Google “moment of clarity” and similar stories appear from the lives of others.   It’s different for everyone. Sometimes it occurs after one hits an extreme low point and there is seemingly nowhere to go. Sometimes it is inspired by something observed in the trials of another, the death of a loved one, or by a hearing about someone’s similar experiences.   It can be a wonderful moment or rock bottom difficult.

My moments of clarity tend to arrive in two distinct phases. There is the moment when reality breaks through the distractions and the moment when the path ahead becomes clear however difficult or blessed that may be.   Sometimes this happens simultaneously. Sometimes the first event doesn’t lead quickly or directly to the second. This time the wave that had knocked me into the sand would hold me under the water for a long while.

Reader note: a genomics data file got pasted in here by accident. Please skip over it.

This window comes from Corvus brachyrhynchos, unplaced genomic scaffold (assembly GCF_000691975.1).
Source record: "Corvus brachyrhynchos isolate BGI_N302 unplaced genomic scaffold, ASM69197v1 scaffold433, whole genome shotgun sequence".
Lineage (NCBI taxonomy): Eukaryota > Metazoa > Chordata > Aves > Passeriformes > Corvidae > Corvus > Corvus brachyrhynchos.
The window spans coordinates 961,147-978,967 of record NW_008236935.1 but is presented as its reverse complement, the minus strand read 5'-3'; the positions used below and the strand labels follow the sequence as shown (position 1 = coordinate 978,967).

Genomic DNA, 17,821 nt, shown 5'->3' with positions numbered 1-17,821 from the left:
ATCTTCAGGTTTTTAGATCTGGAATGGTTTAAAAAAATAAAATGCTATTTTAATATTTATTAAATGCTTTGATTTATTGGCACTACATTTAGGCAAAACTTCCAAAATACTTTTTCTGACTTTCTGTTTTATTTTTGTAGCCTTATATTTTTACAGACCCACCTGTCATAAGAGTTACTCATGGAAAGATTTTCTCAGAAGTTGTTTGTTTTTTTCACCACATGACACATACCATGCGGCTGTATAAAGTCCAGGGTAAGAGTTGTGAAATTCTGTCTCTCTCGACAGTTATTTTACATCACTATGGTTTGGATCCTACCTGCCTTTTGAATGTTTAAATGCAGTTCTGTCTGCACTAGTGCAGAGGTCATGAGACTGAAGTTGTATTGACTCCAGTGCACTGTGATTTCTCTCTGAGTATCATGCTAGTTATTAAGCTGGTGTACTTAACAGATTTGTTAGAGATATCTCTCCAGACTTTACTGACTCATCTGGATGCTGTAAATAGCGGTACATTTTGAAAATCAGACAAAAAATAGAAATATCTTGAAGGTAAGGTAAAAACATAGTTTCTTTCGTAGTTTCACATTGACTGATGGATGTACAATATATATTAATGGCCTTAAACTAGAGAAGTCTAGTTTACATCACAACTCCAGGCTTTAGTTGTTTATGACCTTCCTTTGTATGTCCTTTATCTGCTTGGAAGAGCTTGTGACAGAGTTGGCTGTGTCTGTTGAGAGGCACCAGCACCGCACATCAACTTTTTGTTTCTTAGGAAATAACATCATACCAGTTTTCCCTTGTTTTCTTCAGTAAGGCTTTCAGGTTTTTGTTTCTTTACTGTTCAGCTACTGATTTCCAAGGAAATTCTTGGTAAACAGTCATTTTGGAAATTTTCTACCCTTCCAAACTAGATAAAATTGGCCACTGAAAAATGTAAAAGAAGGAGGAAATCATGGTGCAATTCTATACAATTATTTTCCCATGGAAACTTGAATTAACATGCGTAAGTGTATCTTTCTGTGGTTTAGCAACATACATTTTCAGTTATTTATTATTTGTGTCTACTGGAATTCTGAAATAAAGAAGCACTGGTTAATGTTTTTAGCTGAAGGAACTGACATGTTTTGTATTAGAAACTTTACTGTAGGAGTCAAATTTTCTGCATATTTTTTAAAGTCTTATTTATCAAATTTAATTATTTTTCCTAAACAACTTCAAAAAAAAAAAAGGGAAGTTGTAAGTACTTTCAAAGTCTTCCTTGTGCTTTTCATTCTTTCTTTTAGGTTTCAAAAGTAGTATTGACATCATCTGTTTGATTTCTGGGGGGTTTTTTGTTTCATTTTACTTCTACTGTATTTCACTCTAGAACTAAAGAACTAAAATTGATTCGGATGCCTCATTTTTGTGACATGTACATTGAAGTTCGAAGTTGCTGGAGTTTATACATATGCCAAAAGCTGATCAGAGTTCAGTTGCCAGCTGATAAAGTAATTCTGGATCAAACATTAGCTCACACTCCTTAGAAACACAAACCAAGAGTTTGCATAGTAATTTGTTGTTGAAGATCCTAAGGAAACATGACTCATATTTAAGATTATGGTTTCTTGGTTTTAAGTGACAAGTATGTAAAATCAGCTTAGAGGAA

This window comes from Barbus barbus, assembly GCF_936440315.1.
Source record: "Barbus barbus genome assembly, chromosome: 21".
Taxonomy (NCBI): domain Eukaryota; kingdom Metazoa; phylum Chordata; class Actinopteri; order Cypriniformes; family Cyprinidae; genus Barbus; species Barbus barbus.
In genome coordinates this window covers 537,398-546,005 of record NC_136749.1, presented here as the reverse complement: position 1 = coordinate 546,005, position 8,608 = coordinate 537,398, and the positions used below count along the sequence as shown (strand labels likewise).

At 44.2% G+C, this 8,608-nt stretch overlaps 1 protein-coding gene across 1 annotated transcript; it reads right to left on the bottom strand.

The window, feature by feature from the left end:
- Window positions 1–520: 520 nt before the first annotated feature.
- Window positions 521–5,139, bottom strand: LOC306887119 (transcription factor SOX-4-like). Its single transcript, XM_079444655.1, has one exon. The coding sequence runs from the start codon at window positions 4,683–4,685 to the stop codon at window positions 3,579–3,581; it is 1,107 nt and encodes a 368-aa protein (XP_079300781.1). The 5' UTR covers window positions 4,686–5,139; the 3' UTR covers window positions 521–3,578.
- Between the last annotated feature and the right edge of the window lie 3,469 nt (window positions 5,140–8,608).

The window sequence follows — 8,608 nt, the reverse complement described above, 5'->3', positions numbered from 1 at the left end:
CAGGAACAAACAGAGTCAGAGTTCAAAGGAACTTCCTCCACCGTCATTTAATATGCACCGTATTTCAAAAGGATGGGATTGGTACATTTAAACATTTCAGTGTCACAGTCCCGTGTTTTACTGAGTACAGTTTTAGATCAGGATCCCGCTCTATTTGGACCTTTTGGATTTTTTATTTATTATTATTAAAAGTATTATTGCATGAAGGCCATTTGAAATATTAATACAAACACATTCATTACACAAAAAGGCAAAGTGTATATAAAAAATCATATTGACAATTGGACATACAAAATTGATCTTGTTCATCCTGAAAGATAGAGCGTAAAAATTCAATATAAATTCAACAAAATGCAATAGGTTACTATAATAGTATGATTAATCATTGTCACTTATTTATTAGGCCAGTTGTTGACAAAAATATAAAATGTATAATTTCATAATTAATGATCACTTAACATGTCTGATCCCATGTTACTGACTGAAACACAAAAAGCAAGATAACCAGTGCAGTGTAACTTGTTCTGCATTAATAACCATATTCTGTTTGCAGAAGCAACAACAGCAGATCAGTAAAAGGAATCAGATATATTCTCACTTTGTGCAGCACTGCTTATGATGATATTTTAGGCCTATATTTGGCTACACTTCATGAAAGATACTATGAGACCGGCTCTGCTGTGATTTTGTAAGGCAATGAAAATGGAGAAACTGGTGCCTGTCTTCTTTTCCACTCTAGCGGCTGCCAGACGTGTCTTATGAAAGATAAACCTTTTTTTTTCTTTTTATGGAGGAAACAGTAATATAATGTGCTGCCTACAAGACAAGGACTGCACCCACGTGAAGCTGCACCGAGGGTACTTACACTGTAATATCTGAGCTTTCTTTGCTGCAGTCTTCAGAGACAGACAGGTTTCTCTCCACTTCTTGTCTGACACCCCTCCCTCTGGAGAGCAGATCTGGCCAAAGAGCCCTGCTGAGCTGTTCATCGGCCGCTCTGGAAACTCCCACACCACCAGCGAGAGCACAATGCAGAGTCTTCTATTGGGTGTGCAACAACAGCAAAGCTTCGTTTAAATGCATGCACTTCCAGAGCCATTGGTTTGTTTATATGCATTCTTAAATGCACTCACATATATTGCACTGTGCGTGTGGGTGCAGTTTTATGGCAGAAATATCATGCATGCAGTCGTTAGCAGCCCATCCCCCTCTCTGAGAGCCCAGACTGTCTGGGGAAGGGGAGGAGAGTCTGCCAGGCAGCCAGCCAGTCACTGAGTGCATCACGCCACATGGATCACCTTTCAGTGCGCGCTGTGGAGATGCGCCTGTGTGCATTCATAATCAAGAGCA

Stunned and shaking, I slowly wrote out the check for legal services, walked down the elegant stairs to the lobby and got behind the wheel of my car.   Anxiety and sorrow tend to gather in my mid-section and it took a few minutes of focused breathing to uncoil from this modified fetal position and become upright enough to drive. That night was sorrowful and sleepless with a million “what if’s” bouncing through my tired brain. How had it come to this? The sadness was overwhelming and suffocating.   What was I supposed to do with this moment of clarity? I was drowning.   I had nothing.IMG_0262

Begin Again